Of course, all your insight means nothing if it isn’t promoted well. What’s the best way to spread word about your work and boost viewership?
Luke: My main tool has been Twitter. Hash-tagging albums & songs always brings in more viewers – especially if that album or song is new and/or trending – but another great way to boost YouTube viewership is to be active in the YouTube community. What I mean by that is to get out there and be seen in the comment sections. Talk and network with other music critics, spark some discussions on videos that are of interest to you, and respond back to the people who respond to you (except for the haters and trolls, of course).
Well, since you mentioned it, I know you can relate to this – the most annoying part of being a reviewer is dealing trolls and those obsessive fans. I got called a rapist the other day for daring to say that Lil Wayne’s Sorry For the Wait 2 was hot garbage (cuz it was). What’s the worst criticism you’ve dealt with and how do you cope?
Luke: I’ve definitely gotten my fair share of hate and trolling. I’ve actually had people wish death and disease on me just because I didn’t like a certain album, artist or mixtape – which to me is more funny than bothersome because of how ridiculous it is. It used to bother me a bit, but not anymore. I used to respond to the negativity and trolling in my comment section, but over time I’ve come to learn that responding to idiots makes ME look like an idiot (“a wise man told me don’t argue with fools…”). For the most part, I’ve found that anyone who is being negative right from the start isn’t looking to bring anything interesting to the table. They just want attention and arguments so don’t give them what they want!
These days I usually just delete useless comments and/or block the people who are out to be negative and steer attention away from the discussion at hand. I welcome disagreements on my channel, because it’s fun to share and discuss different opinions, but I’m smart enough to know the difference between someone who is trying to add to the conversation and someone who is trying to troll/be negative/rile people up/argue, etc. Some people are just out to get a reaction and/or a response by being negative, and I just don’t go for that. I try my best to moderate my comments so that viewers and subscribers don’t have to sift through racist posts, troll posts, dumb posts, spam, etc.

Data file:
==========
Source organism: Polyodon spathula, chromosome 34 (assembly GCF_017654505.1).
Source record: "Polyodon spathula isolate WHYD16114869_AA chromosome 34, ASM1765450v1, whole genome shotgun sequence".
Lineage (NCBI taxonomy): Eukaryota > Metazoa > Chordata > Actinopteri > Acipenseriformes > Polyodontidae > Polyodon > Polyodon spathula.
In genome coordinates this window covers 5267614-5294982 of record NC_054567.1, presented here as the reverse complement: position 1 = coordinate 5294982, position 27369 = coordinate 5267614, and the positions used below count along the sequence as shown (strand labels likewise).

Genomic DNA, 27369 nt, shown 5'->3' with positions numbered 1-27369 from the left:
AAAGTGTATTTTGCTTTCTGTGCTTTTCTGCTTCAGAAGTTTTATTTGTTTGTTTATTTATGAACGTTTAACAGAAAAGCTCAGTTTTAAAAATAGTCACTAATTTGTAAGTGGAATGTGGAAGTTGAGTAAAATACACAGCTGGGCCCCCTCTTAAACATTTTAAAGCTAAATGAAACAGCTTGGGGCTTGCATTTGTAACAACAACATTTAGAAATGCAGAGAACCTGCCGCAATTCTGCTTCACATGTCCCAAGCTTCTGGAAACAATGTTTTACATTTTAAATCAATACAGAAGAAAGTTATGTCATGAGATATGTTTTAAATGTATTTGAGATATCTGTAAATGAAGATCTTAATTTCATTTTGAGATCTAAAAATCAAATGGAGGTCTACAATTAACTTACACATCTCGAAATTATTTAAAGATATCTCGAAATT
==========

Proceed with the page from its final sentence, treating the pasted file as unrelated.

We’re just a few months into the year – any predictions on the state of hip-hop in 2015? Which albums have impressed you so far?
Luke: Well, it’s not a bold prediction at all, but I think that Kendrick Lamar’s album will provide a lot of great social commentary and be huge – possibly even bigger than his debut. As for what projects have impressed me so far in 2015, my personal favorite at this point is TUT’s mixtape Preacher’s Son. He’s coming out of Chattanooga, Tennessee and he has a great sound, so don’t sleep on him!
Who do you expect to break out or really deliver some heat this year?
Luke: I expect TUT to break out this year and it feels like a safe bet to say that Mick Jenkins and Isaiah Rashad will both put out some great music in 2015. I’m anxiously waiting! And as much as Drake gets slandered, his mixtape BLEW UP, so if Views From The 6 is still coming that’ll break the internet!
And finally, gotta hit you with this one – tell me your favorite album of all time, and why. You’re a reviewer, sell me on it, homie.
Luke: That’s a tough question to answer with 100% certainty because there are so many incredible albums out there, but my go-to answer tends to be Jay-Z’s The Blueprint. As for why…well, just check out my review for it! I’ve recently started a series on my channel called “The Archives” where I take a look back at classic albums from the past and The Blueprint was my first episode.